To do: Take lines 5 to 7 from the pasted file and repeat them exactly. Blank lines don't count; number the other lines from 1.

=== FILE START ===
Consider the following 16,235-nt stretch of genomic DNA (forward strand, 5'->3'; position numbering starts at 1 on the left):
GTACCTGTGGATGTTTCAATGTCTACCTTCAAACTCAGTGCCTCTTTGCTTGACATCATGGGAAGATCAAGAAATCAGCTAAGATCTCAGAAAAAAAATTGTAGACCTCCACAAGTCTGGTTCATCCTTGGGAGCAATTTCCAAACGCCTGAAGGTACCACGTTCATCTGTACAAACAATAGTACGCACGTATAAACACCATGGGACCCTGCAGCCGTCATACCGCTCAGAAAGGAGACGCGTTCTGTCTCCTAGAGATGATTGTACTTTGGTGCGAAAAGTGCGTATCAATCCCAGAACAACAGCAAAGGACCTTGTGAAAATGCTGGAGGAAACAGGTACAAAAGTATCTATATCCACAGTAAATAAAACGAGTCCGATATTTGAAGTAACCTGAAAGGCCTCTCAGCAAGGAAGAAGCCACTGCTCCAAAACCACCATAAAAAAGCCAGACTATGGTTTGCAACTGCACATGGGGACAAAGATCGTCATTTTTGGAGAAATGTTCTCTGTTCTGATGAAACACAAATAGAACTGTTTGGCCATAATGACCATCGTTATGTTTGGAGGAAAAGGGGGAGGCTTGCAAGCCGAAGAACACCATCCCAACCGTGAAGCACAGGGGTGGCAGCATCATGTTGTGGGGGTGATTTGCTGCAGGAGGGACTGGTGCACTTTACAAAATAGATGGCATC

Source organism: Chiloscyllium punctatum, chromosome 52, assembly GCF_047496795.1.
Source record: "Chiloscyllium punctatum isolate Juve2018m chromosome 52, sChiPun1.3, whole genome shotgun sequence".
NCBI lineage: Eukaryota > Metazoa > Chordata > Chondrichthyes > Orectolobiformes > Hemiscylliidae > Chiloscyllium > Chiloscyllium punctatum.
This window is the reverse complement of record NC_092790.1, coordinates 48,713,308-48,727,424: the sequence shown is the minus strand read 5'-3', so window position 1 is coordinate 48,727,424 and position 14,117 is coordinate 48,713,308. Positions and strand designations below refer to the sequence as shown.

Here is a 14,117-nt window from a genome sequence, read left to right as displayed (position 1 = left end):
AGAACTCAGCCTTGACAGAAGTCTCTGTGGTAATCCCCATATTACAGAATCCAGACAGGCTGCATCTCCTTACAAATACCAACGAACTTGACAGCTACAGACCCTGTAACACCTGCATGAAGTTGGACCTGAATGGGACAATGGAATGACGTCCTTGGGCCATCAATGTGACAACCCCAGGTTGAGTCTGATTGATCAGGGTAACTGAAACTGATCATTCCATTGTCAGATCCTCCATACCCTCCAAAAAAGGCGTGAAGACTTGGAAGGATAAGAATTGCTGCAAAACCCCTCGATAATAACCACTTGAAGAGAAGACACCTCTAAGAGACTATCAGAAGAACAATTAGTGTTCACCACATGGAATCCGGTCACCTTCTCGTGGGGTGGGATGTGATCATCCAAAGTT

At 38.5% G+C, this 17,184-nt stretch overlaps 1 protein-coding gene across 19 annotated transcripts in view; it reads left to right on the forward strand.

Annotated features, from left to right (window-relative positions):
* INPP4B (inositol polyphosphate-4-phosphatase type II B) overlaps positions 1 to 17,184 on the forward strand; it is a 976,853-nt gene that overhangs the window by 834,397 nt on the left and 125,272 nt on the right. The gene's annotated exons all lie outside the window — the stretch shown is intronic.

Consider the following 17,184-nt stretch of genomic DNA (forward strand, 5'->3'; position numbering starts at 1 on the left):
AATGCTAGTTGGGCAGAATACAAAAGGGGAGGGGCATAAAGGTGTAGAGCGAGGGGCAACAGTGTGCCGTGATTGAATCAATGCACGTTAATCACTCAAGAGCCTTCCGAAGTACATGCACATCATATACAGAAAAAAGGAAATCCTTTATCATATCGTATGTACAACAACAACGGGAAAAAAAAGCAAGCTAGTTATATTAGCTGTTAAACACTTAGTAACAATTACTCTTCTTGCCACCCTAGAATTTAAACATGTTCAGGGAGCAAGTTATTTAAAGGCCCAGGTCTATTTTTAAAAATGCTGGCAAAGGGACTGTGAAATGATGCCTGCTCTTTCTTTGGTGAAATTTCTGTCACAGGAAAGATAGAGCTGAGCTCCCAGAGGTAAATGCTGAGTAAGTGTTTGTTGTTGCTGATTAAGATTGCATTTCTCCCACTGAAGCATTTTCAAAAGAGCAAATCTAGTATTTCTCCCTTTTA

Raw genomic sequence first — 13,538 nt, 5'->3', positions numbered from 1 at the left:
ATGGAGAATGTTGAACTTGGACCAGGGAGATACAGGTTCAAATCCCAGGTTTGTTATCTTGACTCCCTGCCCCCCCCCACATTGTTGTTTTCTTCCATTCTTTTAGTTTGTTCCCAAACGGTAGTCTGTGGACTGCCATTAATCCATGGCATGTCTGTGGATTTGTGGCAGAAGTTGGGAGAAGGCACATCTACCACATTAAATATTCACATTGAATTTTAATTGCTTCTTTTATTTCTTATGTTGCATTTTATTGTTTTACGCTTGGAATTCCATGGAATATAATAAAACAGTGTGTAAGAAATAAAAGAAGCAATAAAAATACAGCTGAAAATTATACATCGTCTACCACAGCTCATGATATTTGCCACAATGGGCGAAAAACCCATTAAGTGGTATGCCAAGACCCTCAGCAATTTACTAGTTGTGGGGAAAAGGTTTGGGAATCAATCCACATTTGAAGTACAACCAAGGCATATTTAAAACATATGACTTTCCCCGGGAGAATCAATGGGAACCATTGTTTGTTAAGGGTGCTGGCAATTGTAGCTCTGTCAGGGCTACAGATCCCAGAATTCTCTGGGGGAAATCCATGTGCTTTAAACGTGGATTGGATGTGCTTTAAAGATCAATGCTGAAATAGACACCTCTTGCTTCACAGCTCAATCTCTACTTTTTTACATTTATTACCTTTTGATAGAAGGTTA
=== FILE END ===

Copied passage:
NCBI lineage: Eukaryota > Metazoa > Chordata > Chondrichthyes > Orectolobiformes > Hemiscylliidae > Chiloscyllium > Chiloscyllium punctatum.
This window is the reverse complement of record NC_092790.1, coordinates 48,713,308-48,727,424: the sequence shown is the minus strand read 5'-3', so window position 1 is coordinate 48,727,424 and position 14,117 is coordinate 48,713,308. Positions and strand designations below refer to the sequence as shown.

Here is a 14,117-nt window from a genome sequence, read left to right as displayed (position 1 = left end):